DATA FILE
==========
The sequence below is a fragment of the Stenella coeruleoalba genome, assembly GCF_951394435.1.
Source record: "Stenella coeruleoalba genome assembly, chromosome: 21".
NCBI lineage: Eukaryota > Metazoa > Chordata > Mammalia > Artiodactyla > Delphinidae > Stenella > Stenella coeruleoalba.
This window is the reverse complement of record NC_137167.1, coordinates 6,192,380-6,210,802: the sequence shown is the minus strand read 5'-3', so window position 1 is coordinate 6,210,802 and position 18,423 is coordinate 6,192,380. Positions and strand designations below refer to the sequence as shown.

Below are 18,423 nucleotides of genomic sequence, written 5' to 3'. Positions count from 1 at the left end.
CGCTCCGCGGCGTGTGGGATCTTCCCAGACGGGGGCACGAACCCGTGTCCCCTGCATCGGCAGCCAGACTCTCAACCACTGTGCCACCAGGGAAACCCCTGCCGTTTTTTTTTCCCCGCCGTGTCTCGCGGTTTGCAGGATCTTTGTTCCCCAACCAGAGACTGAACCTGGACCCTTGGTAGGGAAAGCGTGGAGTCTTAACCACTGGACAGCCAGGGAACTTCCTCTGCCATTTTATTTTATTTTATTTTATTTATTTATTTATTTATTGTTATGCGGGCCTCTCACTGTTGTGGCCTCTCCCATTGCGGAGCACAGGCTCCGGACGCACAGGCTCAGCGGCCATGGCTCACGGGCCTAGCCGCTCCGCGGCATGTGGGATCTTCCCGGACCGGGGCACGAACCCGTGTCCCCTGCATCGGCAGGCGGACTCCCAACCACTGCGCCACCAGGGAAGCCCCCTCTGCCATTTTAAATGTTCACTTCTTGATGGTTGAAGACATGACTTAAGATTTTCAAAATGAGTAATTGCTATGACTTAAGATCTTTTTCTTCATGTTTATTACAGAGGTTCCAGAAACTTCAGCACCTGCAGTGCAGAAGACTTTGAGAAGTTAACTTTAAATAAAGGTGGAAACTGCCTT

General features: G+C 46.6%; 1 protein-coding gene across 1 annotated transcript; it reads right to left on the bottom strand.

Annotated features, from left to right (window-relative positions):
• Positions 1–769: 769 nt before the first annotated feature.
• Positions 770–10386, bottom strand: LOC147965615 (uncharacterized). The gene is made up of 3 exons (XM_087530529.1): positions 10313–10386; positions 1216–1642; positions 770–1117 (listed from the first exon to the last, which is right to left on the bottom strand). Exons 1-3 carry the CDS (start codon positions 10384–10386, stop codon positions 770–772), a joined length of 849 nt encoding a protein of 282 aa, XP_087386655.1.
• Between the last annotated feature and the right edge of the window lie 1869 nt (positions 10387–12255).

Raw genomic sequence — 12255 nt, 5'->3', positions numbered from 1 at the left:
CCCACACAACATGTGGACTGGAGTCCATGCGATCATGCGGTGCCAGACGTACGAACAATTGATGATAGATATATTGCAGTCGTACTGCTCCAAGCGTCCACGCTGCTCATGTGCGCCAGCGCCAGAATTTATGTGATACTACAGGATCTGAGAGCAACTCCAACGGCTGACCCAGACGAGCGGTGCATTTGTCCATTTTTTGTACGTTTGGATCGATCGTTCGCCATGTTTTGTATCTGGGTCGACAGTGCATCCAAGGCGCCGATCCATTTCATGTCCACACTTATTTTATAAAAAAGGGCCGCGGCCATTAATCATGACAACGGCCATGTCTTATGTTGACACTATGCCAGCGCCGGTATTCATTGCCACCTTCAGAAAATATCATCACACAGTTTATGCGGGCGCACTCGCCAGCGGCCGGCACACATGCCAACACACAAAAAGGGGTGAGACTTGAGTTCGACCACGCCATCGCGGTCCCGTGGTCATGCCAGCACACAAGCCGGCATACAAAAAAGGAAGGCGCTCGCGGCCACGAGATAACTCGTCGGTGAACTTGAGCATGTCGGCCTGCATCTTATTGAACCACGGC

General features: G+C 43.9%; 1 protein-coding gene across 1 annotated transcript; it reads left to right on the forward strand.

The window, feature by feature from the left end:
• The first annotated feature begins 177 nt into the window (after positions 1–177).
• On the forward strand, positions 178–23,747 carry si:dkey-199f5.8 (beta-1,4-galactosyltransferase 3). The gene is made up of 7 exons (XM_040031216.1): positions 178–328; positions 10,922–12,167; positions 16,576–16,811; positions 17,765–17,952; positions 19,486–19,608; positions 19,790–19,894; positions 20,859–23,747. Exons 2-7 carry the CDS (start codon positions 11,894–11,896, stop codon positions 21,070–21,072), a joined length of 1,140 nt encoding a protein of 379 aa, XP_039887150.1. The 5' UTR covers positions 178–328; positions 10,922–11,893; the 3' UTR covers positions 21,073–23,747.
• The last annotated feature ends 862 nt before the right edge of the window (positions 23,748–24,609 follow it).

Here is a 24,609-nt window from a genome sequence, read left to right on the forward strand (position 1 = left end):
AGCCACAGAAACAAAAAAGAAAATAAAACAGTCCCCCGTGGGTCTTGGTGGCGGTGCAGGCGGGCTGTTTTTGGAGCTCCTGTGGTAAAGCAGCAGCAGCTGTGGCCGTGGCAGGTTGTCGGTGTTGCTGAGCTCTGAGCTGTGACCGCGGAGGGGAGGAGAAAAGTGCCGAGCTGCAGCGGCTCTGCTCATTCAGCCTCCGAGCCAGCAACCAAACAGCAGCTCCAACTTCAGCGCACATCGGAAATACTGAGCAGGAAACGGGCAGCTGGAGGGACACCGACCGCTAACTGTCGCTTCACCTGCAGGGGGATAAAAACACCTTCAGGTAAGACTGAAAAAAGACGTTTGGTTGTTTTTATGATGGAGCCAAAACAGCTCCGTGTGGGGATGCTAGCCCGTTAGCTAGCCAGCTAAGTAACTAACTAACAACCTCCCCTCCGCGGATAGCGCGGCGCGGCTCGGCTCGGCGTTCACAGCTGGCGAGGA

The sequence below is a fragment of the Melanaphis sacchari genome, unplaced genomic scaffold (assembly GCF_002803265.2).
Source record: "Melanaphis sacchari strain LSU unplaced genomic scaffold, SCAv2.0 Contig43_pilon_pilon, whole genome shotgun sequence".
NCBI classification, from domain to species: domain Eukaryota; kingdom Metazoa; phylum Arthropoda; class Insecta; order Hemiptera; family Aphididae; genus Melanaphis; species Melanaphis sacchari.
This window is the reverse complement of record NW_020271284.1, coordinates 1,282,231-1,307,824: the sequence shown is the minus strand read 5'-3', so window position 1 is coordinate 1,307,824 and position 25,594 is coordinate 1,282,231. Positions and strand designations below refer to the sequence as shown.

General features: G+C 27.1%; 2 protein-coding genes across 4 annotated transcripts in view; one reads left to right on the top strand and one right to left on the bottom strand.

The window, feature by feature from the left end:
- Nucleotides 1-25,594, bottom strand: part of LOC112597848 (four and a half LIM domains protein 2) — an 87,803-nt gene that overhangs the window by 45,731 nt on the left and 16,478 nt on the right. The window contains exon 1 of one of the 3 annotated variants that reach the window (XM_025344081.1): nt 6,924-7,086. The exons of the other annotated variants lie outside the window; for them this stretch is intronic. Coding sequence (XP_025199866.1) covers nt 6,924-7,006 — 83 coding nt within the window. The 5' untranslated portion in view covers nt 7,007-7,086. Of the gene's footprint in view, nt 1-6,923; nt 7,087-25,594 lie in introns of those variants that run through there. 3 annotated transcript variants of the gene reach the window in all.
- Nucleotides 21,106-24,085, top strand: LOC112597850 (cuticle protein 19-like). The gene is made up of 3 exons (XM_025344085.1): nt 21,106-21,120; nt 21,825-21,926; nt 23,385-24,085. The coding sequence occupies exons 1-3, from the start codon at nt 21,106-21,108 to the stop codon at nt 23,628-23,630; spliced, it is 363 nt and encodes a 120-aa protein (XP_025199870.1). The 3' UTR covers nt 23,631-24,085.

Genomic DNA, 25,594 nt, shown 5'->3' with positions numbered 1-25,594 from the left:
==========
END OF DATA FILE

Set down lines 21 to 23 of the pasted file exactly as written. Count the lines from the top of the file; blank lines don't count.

The sequence below is a fragment of the Melanaphis sacchari genome, unplaced genomic scaffold (assembly GCF_002803265.2).
Source record: "Melanaphis sacchari strain LSU unplaced genomic scaffold, SCAv2.0 Contig43_pilon_pilon, whole genome shotgun sequence".
NCBI classification, from domain to species: domain Eukaryota; kingdom Metazoa; phylum Arthropoda; class Insecta; order Hemiptera; family Aphididae; genus Melanaphis; species Melanaphis sacchari.